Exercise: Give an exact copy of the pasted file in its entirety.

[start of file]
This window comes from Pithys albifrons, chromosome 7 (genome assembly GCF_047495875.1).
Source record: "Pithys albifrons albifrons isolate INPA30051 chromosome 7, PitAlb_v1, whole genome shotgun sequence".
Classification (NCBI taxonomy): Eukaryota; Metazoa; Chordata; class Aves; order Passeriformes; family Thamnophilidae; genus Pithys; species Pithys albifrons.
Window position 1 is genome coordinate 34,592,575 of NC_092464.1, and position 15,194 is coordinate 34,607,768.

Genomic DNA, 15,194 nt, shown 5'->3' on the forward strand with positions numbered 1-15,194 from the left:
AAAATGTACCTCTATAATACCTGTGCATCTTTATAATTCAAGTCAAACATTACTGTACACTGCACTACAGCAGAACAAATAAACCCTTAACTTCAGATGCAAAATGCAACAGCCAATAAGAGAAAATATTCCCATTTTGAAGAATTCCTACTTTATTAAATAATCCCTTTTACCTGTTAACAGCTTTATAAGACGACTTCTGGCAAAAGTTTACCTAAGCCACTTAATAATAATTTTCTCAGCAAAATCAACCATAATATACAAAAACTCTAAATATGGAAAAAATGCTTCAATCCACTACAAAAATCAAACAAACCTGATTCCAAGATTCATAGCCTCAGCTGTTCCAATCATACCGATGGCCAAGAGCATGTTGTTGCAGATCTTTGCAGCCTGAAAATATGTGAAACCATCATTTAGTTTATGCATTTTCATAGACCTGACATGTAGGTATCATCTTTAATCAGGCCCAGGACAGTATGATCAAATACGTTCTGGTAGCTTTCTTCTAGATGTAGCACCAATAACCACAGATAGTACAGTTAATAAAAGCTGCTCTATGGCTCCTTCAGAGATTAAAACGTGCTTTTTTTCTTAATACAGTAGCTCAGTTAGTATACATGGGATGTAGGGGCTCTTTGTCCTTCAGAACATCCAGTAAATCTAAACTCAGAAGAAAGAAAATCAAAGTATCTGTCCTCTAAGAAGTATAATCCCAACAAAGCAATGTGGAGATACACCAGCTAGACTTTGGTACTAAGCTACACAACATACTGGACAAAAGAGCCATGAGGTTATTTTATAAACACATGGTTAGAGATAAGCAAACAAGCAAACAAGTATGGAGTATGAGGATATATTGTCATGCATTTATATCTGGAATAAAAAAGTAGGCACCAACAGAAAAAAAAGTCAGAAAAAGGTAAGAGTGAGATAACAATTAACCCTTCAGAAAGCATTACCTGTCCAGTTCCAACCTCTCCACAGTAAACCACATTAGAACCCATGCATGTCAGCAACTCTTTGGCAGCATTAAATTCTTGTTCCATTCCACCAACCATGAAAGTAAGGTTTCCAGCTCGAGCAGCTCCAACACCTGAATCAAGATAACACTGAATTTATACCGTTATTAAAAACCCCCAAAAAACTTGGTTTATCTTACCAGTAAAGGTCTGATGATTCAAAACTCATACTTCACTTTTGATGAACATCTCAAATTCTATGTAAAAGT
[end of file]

This window comes from Pithys albifrons, chromosome 7 (genome assembly GCF_047495875.1).
Source record: "Pithys albifrons albifrons isolate INPA30051 chromosome 7, PitAlb_v1, whole genome shotgun sequence".
Classification (NCBI taxonomy): Eukaryota; Metazoa; Chordata; class Aves; order Passeriformes; family Thamnophilidae; genus Pithys; species Pithys albifrons.
Window position 1 is genome coordinate 34,592,575 of NC_092464.1, and position 15,194 is coordinate 34,607,768.

Genomic DNA, 15,194 nt, shown 5'->3' on the forward strand with positions numbered 1-15,194 from the left:
AAAATGTACCTCTATAATACCTGTGCATCTTTATAATTCAAGTCAAACATTACTGTACACTGCACTACAGCAGAACAAATAAACCCTTAACTTCAGATGCAAAATGCAACAGCCAATAAGAGAAAATATTCCCATTTTGAAGAATTCCTACTTTATTAAATAATCCCTTTTACCTGTTAACAGCTTTATAAGACGACTTCTGGCAAAAGTTTACCTAAGCCACTTAATAATAATTTTCTCAGCAAAATCAACCATAATATACAAAAACTCTAAATATGGAAAAAATGCTTCAATCCACTACAAAAATCAAACAAACCTGATTCCAAGATTCATAGCCTCAGCTGTTCCAATCATACCGATGGCCAAGAGCATGTTGTTGCAGATCTTTGCAGCCTGAAAATATGTGAAACCATCATTTAGTTTATGCATTTTCATAGACCTGACATGTAGGTATCATCTTTAATCAGGCCCAGGACAGTATGATCAAATACGTTCTGGTAGCTTTCTTCTAGATGTAGCACCAATAACCACAGATAGTACAGTTAATAAAAGCTGCTCTATGGCTCCTTCAGAGATTAAAACGTGCTTTTTTTCTTAATACAGTAGCTCAGTTAGTATACATGGGATGTAGGGGCTCTTTGTCCTTCAGAACATCCAGTAAATCTAAACTCAGAAGAAAGAAAATCAAAGTATCTGTCCTCTAAGAAGTATAATCCCAACAAAGCAATGTGGAGATACACCAGCTAGACTTTGGTACTAAGCTACACAACATACTGGACAAAAGAGCCATGAGGTTATTTTATAAACACATGGTTAGAGATAAGCAAACAAGCAAACAAGTATGGAGTATGAGGATATATTGTCATGCATTTATATCTGGAATAAAAAAGTAGGCACCAACAGAAAAAAAAGTCAGAAAAAGGTAAGAGTGAGATAACAATTAACCCTTCAGAAAGCATTACCTGTCCAGTTCCAACCTCTCCACAGTAAACCACATTAGAACCCATGCATGTCAGCAACTCTTTGGCAGCATTAAATTCTTGTTCCATTCCACCAACCATGAAAGTAAGGTTTCCAGCTCGAGCAGCTCCAACACCTGAATCAAGATAACACTGAATTTATACCGTTATTAAAAACCCCCAAAAAACTTGGTTTATCTTACCAGTAAAGGTCTGATGATTCAAAACTCATACTTCACTTTTGATGAACATCTCAAATTCTATGTAAAAGT